Review of 2012: Books

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Tubes by Andrew Blum

No book this year told us more about how modern life really works than Blum's global tour “behind the scenes at the internet”. From cable-layers to data farms, from Docklands to Oregon, this unique travelogue exposed the physical infrastructure behind our digital world.

Pure by Timothy Mo

British fiction's prodigal son, Mo still writes with terrific verve and panache. With trademark chutzpah, he made a Bangkok ladyboy-turned-Islamist militant the irresistible heroine of this spectacular romp through questions of flesh and faith in Thailand and Indonesia.

Country Girl by Edna O'Brien

From the grande dame of Irish letters came a classic autobiography. Not just a scintillating record of a life rich in scandal and stardust, her memoirs tracked a changing Ireland, conjured an amazing cast of A-list friends, and let readers share the joys – and burdens – of a literary vocation.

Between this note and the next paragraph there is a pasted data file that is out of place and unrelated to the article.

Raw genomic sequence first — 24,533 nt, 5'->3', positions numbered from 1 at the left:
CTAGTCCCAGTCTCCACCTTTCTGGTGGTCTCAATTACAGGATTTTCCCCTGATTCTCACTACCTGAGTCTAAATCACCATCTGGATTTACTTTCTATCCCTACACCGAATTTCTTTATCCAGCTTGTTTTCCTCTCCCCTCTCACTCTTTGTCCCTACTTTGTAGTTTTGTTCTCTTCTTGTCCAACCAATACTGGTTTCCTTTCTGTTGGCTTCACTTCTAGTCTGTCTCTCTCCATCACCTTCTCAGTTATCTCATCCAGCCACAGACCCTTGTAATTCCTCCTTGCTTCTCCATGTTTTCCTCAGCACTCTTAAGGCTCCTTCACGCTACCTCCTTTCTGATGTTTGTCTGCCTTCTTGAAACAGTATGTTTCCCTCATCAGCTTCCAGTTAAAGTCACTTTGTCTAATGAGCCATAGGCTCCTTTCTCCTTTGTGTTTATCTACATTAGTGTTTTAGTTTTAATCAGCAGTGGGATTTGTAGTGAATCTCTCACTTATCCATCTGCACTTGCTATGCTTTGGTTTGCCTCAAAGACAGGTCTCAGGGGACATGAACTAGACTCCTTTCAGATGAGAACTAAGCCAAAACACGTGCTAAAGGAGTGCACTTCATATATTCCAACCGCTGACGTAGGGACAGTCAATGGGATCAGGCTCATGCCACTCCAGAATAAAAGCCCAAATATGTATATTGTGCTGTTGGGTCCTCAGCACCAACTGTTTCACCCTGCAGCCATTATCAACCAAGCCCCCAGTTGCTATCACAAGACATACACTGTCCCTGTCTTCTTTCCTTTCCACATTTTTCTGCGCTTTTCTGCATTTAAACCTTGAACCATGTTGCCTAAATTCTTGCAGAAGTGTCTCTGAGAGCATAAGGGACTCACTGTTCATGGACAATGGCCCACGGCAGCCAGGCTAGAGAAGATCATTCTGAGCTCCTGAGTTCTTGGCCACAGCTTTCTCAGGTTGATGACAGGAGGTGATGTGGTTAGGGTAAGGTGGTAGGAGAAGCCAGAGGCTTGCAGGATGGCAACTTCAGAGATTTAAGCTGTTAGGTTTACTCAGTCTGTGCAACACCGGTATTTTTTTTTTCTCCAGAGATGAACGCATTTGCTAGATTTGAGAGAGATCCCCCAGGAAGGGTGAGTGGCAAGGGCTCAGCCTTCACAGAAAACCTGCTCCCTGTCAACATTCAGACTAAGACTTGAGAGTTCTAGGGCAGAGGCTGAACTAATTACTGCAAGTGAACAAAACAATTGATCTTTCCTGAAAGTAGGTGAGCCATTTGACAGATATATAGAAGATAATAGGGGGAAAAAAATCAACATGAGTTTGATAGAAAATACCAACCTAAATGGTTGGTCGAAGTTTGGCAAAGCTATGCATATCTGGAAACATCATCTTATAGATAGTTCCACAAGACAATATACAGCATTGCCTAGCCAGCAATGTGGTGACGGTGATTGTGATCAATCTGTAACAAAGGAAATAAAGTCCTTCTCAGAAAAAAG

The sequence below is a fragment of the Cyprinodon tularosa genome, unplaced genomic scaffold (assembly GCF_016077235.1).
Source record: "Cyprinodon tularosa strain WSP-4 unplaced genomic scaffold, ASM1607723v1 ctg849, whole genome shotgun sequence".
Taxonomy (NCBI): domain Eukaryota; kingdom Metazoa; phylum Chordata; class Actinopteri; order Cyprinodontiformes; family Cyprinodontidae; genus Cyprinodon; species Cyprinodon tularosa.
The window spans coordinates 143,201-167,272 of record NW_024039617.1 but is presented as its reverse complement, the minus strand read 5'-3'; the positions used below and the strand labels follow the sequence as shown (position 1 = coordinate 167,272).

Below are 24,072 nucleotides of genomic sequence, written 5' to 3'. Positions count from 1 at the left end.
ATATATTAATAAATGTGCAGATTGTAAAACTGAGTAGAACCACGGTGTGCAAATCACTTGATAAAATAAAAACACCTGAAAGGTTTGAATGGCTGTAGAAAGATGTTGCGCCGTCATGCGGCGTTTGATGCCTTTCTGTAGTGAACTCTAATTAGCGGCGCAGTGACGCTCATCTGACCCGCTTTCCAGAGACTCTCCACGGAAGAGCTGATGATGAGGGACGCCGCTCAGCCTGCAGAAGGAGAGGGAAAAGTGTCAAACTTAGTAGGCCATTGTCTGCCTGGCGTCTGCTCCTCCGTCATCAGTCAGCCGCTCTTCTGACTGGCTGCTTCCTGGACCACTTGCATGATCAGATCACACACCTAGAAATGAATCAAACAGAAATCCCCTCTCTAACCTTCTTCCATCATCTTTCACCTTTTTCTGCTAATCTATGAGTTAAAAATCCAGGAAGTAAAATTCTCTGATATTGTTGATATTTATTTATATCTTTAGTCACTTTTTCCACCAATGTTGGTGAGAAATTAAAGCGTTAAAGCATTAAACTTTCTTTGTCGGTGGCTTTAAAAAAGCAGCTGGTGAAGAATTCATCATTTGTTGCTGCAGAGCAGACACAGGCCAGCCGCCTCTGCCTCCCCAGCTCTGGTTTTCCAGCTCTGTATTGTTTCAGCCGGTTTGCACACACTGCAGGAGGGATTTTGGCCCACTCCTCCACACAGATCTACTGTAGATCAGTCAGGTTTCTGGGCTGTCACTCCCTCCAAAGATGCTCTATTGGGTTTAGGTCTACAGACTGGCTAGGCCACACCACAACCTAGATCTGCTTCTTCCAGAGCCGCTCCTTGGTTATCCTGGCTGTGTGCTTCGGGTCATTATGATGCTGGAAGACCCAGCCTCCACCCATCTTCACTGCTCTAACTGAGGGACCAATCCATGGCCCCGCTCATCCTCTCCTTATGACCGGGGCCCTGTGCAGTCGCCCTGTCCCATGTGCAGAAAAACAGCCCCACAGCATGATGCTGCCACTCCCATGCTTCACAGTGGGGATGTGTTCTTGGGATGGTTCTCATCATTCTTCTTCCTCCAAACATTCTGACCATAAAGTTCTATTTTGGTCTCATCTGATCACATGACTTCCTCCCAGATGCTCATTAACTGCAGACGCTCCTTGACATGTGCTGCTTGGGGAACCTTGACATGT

Dominion by CJ Sansom

Popular blockbusters don't get smarter or richer than this. Sansom, doyen of the Tudor mystery, here re-booted the “alternative history” genre with a superb dystopia-cum-thriller set in the defeated Britain of 1952: Nazism victorious abroad, and smogbound semi-fascism at home.

A Death in the Family by Karl Ove Knausgaard

The first volume of the Norwegian writer's grandly titled novel sequence, “My Struggle”, proved a revelation. Using the everyday material of family tension and dysfunction, Knausgaard out-Franzens Franzen in a virtuoso chronicle of youth – ruthless, hilarious, unbearably well-observed.

Discovery of the year: Spitalfields Life by The Gentle Author

The anonymous Author began blogging about his – or her – East End neighbours in 2009. Now a beautifully designed book, these portraits of Londoners old and new build into the Olympic year's finest book about the capital: wry, respectful, fabulously diverse and utterly charming.

Turkey of the year: Total Recall by Arnold Schwarzenegger

Talk about the Terminator. Pompous, musclebound, grindingly dull, the super-heavyweight memoirs of the hunk-turned-governor forgot that the Arnie we love is a camp self-parodist. Instead, the official version plods on from Austria to LA with skin-crawling smugness.